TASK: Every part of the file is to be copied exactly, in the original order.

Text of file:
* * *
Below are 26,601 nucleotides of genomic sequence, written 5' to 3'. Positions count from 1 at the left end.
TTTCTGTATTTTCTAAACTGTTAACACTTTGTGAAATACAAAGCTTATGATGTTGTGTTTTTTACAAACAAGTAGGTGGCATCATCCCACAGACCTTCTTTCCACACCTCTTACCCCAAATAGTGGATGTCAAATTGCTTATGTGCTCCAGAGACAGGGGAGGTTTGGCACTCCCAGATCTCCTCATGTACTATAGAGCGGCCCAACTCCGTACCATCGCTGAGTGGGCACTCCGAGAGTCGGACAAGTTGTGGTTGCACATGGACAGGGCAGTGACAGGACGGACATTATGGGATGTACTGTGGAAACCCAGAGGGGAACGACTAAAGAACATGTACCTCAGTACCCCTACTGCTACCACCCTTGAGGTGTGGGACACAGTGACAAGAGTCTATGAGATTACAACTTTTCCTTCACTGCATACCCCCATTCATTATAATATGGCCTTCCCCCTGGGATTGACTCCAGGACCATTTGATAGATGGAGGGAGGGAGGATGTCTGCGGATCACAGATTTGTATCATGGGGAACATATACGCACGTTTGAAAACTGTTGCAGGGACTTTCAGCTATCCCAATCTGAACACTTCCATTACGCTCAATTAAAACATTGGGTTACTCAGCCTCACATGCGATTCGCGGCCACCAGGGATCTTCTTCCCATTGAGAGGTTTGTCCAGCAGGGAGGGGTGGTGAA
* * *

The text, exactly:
Below are 26,601 nucleotides of genomic sequence, written 5' to 3'. Positions count from 1 at the left end.
TTTCTGTATTTTCTAAACTGTTAACACTTTGTGAAATACAAAGCTTATGATGTTGTGTTTTTTACAAACAAGTAGGTGGCATCATCCCACAGACCTTCTTTCCACACCTCTTACCCCAAATAGTGGATGTCAAATTGCTTATGTGCTCCAGAGACAGGGGAGGTTTGGCACTCCCAGATCTCCTCATGTACTATAGAGCGGCCCAACTCCGTACCATCGCTGAGTGGGCACTCCGAGAGTCGGACAAGTTGTGGTTGCACATGGACAGGGCAGTGACAGGACGGACATTATGGGATGTACTGTGGAAACCCAGAGGGGAACGACTAAAGAACATGTACCTCAGTACCCCTACTGCTACCACCCTTGAGGTGTGGGACACAGTGACAAGAGTCTATGAGATTACAACTTTTCCTTCACTGCATACCCCCATTCATTATAATATGGCCTTCCCCCTGGGATTGACTCCAGGACCATTTGATAGATGGAGGGAGGGAGGATGTCTGCGGATCACAGATTTGTATCATGGGGAACATATACGCACGTTTGAAAACTGTTGCAGGGACTTTCAGCTATCCCAATCTGAACACTTCCATTACGCTCAATTAAAACATTGGGTTACTCAGCCTCACATGCGATTCGCGGCCACCAGGGATCTTCTTCCCATTGAGAGGTTTGTCCAGCAGGGAGGGGTGGTGAA